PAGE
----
Advertisement
HomeCollectionsBombay
IN THE NEWS

Bombay

FIND MORE STORIES ABOUT:
FEATURED ARTICLES
NEWS
By Mark Guidera and Mark Guidera,Sun Staff Writer | July 28, 1994
The Bombay Co., a national-chain retailer of replica 18th- and 19th-century British-style furnishings, will open its first "super store" in Maryland tomorrow at The Mall in Columbia.The new super store, located on the second floor at Center Court, will replace a Bombay Co. store, which opened in the mall in July 1986. That store will close today.Eventually all of the company's 400 stores nationwide, including the other nine in Maryland, will be converted to super store status, a company spokesman said.
ARTICLES BY DATE
ENTERTAINMENT
By Erik Maza and The Baltimore Sun | December 6, 2011
A couple of bands that played Virgin Mobile FreeFest are returning to the area on tour next year. The Black Keys will perform at the Verizon Center March 9 as part of their tour to promote new album "El Camino. " The band closed the festival in September with a muscular performance on the main stage. Tickets, starting at $40, go on sale December 9. The album is released three days before. And two days before the Black Keys show, on March 7, Bombay Bicycle Club , the British folk rock five piece, will perform at 9:30 Club in DC.The show is part of their first headlining US tour.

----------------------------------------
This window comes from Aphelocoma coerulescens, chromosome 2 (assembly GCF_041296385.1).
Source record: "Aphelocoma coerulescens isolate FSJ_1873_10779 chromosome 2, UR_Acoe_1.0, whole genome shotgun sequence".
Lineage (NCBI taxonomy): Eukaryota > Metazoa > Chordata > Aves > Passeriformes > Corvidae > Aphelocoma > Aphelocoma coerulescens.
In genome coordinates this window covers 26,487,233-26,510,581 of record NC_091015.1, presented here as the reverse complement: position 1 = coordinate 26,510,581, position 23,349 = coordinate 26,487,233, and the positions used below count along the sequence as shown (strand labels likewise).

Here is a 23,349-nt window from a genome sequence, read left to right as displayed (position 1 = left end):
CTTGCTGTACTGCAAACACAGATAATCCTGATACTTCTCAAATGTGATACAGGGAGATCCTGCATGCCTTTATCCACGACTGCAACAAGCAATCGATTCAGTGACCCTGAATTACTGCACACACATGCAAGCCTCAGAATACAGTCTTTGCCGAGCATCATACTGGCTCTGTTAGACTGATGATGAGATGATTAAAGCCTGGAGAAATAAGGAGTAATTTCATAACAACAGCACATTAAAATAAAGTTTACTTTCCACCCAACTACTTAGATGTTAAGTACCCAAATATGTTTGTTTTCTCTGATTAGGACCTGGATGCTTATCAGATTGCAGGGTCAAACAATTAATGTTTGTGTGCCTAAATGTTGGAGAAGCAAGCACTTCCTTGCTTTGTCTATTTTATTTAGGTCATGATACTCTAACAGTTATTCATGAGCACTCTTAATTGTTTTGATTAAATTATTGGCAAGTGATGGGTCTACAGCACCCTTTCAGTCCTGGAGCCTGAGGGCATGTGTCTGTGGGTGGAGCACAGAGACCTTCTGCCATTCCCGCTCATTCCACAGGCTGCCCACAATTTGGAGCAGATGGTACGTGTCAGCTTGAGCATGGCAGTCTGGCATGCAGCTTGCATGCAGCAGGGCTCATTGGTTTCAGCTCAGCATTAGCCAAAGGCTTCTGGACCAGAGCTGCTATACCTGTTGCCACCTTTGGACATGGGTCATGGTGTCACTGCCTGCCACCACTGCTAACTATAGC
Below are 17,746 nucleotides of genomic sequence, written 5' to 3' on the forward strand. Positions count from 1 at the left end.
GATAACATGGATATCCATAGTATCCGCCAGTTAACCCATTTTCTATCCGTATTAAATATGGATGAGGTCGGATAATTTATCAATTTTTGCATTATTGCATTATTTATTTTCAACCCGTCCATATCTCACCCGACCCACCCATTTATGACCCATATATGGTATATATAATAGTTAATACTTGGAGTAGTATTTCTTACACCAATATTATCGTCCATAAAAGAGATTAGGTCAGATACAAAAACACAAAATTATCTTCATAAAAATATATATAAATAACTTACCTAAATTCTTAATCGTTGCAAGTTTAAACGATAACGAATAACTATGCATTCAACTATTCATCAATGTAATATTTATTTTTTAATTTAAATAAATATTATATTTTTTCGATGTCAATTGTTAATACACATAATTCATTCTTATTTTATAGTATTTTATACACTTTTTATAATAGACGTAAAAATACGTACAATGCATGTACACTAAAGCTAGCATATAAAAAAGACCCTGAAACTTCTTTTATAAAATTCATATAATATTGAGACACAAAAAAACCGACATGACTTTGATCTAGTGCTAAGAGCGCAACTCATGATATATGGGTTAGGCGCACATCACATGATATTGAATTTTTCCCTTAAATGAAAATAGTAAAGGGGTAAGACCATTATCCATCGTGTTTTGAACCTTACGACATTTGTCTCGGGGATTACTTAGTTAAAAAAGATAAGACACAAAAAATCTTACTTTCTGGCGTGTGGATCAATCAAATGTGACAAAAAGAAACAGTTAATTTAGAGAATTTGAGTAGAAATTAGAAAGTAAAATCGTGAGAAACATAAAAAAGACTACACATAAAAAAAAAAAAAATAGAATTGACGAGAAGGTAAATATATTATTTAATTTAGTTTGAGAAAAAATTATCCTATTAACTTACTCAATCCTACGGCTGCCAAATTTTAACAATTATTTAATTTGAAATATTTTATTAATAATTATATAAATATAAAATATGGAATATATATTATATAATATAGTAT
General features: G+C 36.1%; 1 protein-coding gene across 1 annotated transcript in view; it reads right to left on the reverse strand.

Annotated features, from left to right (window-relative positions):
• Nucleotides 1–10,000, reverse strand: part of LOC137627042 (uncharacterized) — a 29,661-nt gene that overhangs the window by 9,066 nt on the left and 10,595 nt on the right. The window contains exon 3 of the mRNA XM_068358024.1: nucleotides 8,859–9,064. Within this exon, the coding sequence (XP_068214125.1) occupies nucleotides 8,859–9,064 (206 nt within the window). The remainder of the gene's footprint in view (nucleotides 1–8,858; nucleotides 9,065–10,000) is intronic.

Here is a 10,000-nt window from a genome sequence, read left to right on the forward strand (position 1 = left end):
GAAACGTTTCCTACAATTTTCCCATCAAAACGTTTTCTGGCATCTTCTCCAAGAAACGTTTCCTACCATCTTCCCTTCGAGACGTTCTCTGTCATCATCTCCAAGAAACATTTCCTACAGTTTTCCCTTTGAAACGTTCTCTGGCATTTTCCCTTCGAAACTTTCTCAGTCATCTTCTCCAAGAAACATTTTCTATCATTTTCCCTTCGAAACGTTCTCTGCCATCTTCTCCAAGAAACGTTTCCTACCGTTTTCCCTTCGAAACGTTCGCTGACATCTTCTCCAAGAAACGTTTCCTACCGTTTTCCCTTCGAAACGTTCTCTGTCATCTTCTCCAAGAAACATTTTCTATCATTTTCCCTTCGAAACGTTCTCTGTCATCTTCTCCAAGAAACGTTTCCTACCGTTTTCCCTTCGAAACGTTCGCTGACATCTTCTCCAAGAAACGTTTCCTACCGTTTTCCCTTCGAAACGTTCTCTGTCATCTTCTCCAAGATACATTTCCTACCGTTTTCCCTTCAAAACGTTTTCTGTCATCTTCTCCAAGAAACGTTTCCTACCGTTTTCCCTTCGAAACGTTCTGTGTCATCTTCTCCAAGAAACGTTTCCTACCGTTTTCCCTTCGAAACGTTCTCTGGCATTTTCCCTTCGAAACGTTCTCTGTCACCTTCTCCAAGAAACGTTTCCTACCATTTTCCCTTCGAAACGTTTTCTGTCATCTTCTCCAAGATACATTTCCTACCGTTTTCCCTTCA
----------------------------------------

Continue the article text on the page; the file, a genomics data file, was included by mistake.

Advertisement
TOPIC
By Suketu Mehta and Suketu Mehta,SPECIAL TO THE SUN | November 28, 2004
BOMBAY, India - The shack had no toilet or even running water. It was infested with mosquitoes. The man sitting on a cot had recently lost his brother, shot dead by police during a riot. I asked the man his opinion of the city he was living in. "Bombay is a Golden Songbird," the slum dweller said, marveling. He was a migrant from the countryside, drawn here like the majority of the population by the seductive call of the Golden Songbird. All the miseries of his life paled in comparison to the possibilities of Bombay, the biggest, fastest, richest city in India; a Maximum City.
NEWS
By Elizabeth Large | July 23, 2008
Harbor East's Teavolve (1401 Aliceanna St., 410-522-1907) has opened, and it's so much not a traditional tearoom. First of all, by the time you read this, Teavolve should have a liquor license. Co-owner Sunni Gilliam says she applied for one because she wanted to serve tea-infused and fresh-fruit-puree cocktails. "We have to have it by Friday," she adds. "We have a party of 200 coming in for cocktails." The new place is more of a lounge and much bigger than the first location, which is now open only for private parties of 20 or more.
NEWS
By Robert Benjamin and Robert Benjamin,Sun Staff Correspondent | June 16, 1991
BOMBAY, India -- In Dharavi, an endlessly sprawling, overpoweringly squalid place known as Asia's largest slum, everything is not what it would seem at first.More than 1 million people crouch cheek by jowl along a maze of suffocatingly narrow footpaths. Naked children play in black puddles of stagnant sewage beside tents of rags and corrugated tin huts. A choking stench, unending noise and festering disease are everywhere.But Dharavi may also be Asia's hardest-working slum.TV antennas sprout atop many of its hovels, and small refrigerators are not uncommon inside.
NEWS
By HENRY CHU and HENRY CHU,LOS ANGELES TIMES | July 13, 2006